Our own balance in body, mind, heart, and soul is the greatest determining factor in how our Straightness Training works out.
Also, in the challenging times that we’re all experiencing right now, we have to take care not to lose our center.
Of course, we’re all worried about what’s going to happen… today, next week… How long is this going to last?… When will it be over?… What does this mean for me, my work, my students?… What does it mean for the well-being of my family, families, friends, and communities?… Can we keep access to food?….
And yes, our actions are limited, we cannot do anything about the coronavirus (COVID-19) other than follow the basic instructions that doctors and governments are giving us all.
However, our responsibility is unlimited, which means, we have the ability to respond to this situation the best we can with the resources we have.
So what CAN we do to avoid that fear, anxiety, and worry are going to paralyze us, and what CAN we do to stay balanced and centered in our body, mind, heart, and soul.
A picture says more than thousands of words, and that’s so true.
There’s so much to tell about this picture – which I did in 12 Mastery Modules in the ST Academy – and it’s impossible to repeat all 12 modules here, so what I’d like to say about the picture, is that it’s a map of the territory.
Like you have a map of Japan: the map is not Japan but it helps to understand Japan and navigate through Japan so you arrive where you want to be.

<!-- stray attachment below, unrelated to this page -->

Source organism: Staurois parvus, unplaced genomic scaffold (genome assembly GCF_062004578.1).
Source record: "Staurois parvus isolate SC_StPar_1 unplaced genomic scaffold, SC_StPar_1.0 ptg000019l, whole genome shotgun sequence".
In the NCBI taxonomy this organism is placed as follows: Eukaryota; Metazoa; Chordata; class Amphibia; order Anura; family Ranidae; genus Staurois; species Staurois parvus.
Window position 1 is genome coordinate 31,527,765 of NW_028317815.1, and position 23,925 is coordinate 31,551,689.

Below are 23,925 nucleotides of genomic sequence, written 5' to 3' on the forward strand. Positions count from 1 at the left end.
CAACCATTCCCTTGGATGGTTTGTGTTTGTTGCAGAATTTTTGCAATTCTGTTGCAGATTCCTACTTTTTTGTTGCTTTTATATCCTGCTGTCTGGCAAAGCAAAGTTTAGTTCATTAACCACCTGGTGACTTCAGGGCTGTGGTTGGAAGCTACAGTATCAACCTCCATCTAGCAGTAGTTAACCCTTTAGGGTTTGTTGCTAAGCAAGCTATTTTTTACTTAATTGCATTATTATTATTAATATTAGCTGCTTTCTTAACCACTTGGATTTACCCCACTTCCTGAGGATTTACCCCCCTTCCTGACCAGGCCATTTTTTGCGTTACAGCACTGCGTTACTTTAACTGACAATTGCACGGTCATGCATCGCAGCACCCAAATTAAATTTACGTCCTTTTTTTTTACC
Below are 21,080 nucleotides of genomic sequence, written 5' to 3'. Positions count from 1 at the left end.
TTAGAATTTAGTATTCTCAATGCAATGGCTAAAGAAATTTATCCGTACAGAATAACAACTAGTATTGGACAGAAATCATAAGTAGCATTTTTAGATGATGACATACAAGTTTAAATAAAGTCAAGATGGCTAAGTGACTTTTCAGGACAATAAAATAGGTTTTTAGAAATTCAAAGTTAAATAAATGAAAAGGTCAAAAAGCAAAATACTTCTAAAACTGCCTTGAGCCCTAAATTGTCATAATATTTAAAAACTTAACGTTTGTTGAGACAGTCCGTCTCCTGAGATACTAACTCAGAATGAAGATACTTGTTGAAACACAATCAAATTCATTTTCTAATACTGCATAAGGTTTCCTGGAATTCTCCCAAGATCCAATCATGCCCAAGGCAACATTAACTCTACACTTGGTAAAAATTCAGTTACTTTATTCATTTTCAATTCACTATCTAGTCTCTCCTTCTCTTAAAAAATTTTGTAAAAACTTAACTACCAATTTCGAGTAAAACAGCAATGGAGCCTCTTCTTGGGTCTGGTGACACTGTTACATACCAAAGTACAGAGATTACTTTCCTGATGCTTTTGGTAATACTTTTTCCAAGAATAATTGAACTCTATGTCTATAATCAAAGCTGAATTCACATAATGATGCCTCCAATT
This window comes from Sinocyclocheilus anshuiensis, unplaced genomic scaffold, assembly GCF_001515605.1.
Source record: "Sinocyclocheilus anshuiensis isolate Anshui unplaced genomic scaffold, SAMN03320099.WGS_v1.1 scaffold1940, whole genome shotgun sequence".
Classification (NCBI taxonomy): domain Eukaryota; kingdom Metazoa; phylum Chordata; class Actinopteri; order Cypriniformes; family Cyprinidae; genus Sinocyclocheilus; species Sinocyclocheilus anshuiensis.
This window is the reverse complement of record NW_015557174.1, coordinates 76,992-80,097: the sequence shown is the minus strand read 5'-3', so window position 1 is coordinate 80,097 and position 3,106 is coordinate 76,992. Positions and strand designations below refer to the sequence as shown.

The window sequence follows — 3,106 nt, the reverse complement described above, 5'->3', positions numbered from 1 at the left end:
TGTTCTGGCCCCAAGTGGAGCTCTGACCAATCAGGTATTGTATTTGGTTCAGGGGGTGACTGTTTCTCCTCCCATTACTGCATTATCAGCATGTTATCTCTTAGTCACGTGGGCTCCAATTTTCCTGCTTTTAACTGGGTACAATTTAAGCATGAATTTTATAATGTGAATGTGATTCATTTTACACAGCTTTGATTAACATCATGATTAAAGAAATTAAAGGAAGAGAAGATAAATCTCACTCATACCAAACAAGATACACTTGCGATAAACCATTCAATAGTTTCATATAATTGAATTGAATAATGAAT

So in Straightness Training, we use a lot of maps, concepts, frameworks, and models to explain things that happen in our territory – and we even use frameworks within frameworks or combine a certain set of concepts.
And all these frameworks and concepts are not designed for our horse, but for us to help us understand the way our horse thinks, feels, and behaves, so we are able to close the gap where we are and where we want to be and can achieve the results we’re looking for.
For example, in this picture, several frameworks shine through:
In Straightness Training (ST), we use three ways to develop a lateral movement. For example, if we want to develop the exercise ‘shoulder-in’, where the shoulders are more ‘in’ related to the position of the hindquarters, we can approach this exercise from three directions.
To make this more clear, imagine three circles:
🔵 a big blue circle
⚪️ a smaller white circle
🔴 an even smaller red circle.
We start using these imaginary circles like this: